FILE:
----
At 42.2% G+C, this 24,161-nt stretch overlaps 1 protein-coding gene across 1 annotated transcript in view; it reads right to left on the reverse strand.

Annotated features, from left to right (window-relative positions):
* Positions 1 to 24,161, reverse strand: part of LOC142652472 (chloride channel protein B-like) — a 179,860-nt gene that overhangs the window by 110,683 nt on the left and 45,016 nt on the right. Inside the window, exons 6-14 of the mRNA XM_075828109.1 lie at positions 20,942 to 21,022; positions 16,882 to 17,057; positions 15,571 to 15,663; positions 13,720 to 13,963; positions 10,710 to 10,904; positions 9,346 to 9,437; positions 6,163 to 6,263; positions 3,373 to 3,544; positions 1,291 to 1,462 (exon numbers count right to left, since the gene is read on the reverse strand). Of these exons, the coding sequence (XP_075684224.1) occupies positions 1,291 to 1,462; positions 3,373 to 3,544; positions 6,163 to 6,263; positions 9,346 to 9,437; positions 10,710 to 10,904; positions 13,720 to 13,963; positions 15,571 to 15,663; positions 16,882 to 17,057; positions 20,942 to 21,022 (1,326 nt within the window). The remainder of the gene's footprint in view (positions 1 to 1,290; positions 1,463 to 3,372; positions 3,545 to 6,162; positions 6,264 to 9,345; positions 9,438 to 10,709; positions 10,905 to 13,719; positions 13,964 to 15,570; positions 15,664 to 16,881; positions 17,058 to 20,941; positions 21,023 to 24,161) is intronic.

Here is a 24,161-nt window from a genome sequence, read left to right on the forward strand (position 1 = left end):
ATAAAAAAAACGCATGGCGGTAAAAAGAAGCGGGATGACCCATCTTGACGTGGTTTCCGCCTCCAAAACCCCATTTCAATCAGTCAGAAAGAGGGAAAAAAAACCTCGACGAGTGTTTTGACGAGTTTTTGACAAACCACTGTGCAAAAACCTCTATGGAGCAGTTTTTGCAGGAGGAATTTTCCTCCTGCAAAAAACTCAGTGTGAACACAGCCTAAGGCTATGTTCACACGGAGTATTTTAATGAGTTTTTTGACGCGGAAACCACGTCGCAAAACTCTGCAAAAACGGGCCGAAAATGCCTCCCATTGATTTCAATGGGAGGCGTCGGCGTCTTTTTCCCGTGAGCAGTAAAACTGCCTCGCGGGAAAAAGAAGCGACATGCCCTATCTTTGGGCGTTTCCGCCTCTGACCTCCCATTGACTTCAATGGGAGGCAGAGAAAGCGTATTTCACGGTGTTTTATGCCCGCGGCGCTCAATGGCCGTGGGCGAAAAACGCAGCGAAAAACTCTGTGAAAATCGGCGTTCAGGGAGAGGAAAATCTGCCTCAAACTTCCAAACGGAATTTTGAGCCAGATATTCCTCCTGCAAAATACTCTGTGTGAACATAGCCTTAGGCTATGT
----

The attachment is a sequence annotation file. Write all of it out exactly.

At 42.2% G+C, this 24,161-nt stretch overlaps 1 protein-coding gene across 1 annotated transcript in view; it reads right to left on the reverse strand.

Annotated features, from left to right (window-relative positions):
* Positions 1 to 24,161, reverse strand: part of LOC142652472 (chloride channel protein B-like) — a 179,860-nt gene that overhangs the window by 110,683 nt on the left and 45,016 nt on the right. Inside the window, exons 6-14 of the mRNA XM_075828109.1 lie at positions 20,942 to 21,022; positions 16,882 to 17,057; positions 15,571 to 15,663; positions 13,720 to 13,963; positions 10,710 to 10,904; positions 9,346 to 9,437; positions 6,163 to 6,263; positions 3,373 to 3,544; positions 1,291 to 1,462 (exon numbers count right to left, since the gene is read on the reverse strand). Of these exons, the coding sequence (XP_075684224.1) occupies positions 1,291 to 1,462; positions 3,373 to 3,544; positions 6,163 to 6,263; positions 9,346 to 9,437; positions 10,710 to 10,904; positions 13,720 to 13,963; positions 15,571 to 15,663; positions 16,882 to 17,057; positions 20,942 to 21,022 (1,326 nt within the window). The remainder of the gene's footprint in view (positions 1 to 1,290; positions 1,463 to 3,372; positions 3,545 to 6,162; positions 6,264 to 9,345; positions 9,438 to 10,709; positions 10,905 to 13,719; positions 13,964 to 15,570; positions 15,664 to 16,881; positions 17,058 to 20,941; positions 21,023 to 24,161) is intronic.

Here is a 24,161-nt window from a genome sequence, read left to right on the forward strand (position 1 = left end):
ATAAAAAAAACGCATGGCGGTAAAAAGAAGCGGGATGACCCATCTTGACGTGGTTTCCGCCTCCAAAACCCCATTTCAATCAGTCAGAAAGAGGGAAAAAAAACCTCGACGAGTGTTTTGACGAGTTTTTGACAAACCACTGTGCAAAAACCTCTATGGAGCAGTTTTTGCAGGAGGAATTTTCCTCCTGCAAAAAACTCAGTGTGAACACAGCCTAAGGCTATGTTCACACGGAGTATTTTAATGAGTTTTTTGACGCGGAAACCACGTCGCAAAACTCTGCAAAAACGGGCCGAAAATGCCTCCCATTGATTTCAATGGGAGGCGTCGGCGTCTTTTTCCCGTGAGCAGTAAAACTGCCTCGCGGGAAAAAGAAGCGACATGCCCTATCTTTGGGCGTTTCCGCCTCTGACCTCCCATTGACTTCAATGGGAGGCAGAGAAAGCGTATTTCACGGTGTTTTATGCCCGCGGCGCTCAATGGCCGTGGGCGAAAAACGCAGCGAAAAACTCTGTGAAAATCGGCGTTCAGGGAGAGGAAAATCTGCCTCAAACTTCCAAACGGAATTTTGAGCCAGATATTCCTCCTGCAAAATACTCTGTGTGAACATAGCCTTAGGCTATGT